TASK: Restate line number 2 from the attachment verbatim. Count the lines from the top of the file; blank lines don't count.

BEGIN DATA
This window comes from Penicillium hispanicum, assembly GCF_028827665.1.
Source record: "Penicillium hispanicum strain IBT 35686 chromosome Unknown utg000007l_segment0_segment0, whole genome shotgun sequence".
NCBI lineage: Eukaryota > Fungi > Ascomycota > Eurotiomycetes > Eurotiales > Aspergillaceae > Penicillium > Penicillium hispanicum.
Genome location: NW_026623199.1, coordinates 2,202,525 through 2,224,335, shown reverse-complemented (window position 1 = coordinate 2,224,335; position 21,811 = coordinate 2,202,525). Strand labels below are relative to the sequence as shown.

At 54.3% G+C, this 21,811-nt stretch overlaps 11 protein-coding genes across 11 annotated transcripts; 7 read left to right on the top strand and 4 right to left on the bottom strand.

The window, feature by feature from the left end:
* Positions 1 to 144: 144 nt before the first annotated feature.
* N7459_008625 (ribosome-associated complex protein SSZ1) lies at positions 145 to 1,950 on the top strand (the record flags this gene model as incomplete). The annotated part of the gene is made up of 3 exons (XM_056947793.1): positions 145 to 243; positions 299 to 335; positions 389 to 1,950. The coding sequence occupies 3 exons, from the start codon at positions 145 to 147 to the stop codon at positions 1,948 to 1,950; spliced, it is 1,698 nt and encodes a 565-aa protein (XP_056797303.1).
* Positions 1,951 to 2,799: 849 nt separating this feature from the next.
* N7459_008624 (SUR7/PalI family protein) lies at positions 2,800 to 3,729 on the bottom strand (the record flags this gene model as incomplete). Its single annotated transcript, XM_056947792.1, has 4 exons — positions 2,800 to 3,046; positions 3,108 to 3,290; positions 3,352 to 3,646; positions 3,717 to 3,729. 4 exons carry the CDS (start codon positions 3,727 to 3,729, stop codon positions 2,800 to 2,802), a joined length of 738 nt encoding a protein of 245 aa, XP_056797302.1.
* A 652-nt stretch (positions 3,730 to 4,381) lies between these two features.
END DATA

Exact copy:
Source record: "Penicillium hispanicum strain IBT 35686 chromosome Unknown utg000007l_segment0_segment0, whole genome shotgun sequence".